Ernest Bower, Senior Adviser and Director, Southeast Asia Program, Center for Strategic and International Studies, Washington, D. C., and former president of the US-ASEAN Business Council, said in a posting today (21 July 2011):"Notably, Clinton has decided that Southeast Asia, specifically ASEAN, will serve as the fulcrum for a long-term Asia strategy. That is not to say that ASEAN—anchored by its largest member country, Indonesia—is more strategically important than India, China, or Japan, but it is the focal point where the most important geostrategic chess games of the twenty-first century will be played. At times like this, it appears that the secretary of state is the only U.S. cabinet member, except perhaps Treasury Secretary Timothy Geithner, who understands this fact."
"ASEAN Regional Forum confronts difficult issues"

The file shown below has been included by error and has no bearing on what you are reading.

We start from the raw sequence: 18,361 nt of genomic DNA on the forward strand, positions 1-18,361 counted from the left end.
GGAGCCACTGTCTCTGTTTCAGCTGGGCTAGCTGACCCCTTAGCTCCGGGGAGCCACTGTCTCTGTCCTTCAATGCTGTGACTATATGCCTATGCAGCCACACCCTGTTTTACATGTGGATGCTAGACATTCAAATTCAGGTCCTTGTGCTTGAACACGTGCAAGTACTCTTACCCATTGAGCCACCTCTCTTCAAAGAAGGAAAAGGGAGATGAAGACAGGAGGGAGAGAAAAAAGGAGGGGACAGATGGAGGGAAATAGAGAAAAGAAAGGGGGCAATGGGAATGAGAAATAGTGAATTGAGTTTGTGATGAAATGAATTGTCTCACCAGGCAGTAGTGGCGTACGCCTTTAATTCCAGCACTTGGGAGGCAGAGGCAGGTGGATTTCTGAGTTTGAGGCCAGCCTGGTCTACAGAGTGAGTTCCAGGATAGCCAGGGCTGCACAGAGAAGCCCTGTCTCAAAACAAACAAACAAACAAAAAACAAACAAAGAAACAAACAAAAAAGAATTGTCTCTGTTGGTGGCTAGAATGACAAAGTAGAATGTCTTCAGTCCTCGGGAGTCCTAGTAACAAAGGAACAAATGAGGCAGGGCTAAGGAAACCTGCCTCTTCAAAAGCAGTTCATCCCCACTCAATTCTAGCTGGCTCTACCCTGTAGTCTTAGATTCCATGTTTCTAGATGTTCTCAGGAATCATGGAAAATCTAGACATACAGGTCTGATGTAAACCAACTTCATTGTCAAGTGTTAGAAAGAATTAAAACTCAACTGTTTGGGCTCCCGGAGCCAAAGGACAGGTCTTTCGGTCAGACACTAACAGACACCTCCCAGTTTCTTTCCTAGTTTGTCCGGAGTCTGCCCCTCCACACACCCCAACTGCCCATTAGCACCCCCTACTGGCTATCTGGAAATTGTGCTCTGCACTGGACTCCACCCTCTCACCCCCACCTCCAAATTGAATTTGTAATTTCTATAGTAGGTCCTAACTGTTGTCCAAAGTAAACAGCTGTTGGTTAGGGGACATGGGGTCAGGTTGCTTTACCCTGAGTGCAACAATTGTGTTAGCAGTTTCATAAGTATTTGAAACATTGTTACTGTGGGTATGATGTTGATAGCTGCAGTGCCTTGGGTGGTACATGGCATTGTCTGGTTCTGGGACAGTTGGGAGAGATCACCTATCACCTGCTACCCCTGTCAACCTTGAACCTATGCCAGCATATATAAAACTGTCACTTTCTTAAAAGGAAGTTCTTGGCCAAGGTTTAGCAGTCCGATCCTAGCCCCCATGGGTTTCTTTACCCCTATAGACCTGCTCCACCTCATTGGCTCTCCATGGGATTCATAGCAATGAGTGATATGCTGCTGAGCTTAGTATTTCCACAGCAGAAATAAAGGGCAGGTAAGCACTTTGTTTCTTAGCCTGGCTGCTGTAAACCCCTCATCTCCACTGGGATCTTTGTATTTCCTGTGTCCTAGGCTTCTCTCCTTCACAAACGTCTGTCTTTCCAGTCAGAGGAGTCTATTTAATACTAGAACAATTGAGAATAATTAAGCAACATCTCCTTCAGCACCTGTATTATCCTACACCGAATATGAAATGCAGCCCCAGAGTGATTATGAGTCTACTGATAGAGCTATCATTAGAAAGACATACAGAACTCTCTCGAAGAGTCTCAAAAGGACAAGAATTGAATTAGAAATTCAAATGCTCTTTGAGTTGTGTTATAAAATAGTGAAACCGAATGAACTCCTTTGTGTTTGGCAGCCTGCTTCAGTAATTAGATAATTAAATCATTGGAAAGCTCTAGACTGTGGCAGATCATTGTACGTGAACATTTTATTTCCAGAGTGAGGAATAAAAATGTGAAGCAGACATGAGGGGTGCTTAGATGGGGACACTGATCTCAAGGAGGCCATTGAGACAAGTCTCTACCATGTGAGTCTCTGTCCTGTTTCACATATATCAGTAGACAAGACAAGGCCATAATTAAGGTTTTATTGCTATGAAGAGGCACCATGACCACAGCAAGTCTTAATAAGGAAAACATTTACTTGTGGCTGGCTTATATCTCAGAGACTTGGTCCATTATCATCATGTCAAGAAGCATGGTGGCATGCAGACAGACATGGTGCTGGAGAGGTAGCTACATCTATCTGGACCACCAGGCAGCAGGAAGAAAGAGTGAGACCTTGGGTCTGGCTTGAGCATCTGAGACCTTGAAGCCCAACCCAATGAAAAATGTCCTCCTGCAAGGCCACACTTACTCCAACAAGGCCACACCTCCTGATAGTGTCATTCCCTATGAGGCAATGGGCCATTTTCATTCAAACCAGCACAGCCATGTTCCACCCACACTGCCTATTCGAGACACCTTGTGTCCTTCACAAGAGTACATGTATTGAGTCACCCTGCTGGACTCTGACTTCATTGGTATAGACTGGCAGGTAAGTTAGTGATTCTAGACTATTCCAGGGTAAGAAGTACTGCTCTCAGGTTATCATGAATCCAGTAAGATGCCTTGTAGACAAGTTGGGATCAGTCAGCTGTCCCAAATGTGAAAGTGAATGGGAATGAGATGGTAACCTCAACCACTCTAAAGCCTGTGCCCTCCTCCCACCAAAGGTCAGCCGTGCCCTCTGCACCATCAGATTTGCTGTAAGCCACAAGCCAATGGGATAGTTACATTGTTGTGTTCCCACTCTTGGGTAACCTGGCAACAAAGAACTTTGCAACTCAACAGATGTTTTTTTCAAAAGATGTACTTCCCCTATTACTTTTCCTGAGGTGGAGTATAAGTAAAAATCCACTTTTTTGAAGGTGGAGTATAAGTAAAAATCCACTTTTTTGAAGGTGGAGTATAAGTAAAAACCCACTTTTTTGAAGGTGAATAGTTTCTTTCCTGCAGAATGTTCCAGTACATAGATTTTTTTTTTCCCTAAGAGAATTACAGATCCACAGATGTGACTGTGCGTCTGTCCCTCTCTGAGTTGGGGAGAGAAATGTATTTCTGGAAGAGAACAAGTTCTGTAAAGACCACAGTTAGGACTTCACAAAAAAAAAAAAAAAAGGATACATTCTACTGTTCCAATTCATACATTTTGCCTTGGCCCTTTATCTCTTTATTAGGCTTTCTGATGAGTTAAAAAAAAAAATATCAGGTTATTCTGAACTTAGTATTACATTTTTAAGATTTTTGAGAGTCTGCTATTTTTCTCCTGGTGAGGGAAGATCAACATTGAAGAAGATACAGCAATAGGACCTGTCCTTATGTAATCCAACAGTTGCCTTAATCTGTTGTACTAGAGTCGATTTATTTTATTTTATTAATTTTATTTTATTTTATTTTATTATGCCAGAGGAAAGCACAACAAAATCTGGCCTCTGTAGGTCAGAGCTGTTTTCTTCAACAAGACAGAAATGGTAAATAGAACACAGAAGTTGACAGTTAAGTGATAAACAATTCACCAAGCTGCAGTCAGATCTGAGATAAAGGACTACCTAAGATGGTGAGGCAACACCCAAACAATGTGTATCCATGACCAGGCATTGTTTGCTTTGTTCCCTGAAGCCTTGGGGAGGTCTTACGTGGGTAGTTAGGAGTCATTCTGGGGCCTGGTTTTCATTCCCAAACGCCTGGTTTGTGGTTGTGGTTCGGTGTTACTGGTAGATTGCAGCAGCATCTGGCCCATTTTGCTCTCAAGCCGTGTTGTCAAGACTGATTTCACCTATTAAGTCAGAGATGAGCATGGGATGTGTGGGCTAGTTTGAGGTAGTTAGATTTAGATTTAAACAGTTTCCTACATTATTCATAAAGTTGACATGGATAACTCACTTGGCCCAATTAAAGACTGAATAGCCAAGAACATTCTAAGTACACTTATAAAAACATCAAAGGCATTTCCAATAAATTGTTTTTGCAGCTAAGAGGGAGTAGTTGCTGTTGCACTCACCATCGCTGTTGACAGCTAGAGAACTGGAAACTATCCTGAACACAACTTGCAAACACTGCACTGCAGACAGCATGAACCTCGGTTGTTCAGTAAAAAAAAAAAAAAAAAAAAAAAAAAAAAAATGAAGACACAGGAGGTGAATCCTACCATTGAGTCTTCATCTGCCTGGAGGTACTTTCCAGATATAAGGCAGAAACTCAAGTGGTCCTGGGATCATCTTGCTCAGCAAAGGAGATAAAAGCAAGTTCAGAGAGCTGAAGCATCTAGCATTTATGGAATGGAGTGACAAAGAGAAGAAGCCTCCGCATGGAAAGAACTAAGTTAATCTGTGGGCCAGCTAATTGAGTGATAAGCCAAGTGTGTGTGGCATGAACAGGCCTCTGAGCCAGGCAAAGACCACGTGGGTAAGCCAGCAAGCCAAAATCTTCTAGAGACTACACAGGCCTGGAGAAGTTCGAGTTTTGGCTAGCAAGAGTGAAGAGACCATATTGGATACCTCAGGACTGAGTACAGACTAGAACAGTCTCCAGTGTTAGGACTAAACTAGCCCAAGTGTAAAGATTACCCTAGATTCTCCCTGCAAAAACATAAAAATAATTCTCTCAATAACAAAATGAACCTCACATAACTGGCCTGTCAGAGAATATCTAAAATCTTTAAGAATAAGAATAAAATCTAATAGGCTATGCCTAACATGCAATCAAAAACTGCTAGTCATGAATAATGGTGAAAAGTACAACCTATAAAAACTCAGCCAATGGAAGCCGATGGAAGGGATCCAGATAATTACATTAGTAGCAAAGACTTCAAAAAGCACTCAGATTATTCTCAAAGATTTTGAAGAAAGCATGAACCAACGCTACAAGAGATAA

Rodolfo C Severino first appeared on the East Asia Forum website on 20 July 2011.
Rod Severino participated in a workshop in Berlin jointly organised by the Bertelsmann Foundation of Germany and the Pacific Forum of the Centre for Strategic and International Studies of the United States. Click here for his viewpoints.
Yingluck Shinawatra will soon emerge as Thailand's first female prime minister. Her election victory clearly indicates that the majority of Thais disapproved of politics à la Abhisit Vejjajiva.
Rising Asia and Risk of Middle-Income Trap by Sanchita Basu Das
An ASEAN Community by 2015? by Rodolfo Severino
There is some scepticism, even a great deal of it, in a number of quarters about the ability of the Association of Southeast Asian Nations (ASEAN) to achieve its proclaimed goal of an ASEAN Community by 2015.
South East Asia: The Past in the Future
Keynote speech delivered by Professor Robert H Taylor, Visiting Professor, Department of Asian and International Studies, City University of Hong Kong at the POSCO Asia Forum at the POSCO Centre, Seoul, Korea on 24 May 2011.
"ASEAN Summit: A Mixed Record" by Rodolfo C. Severino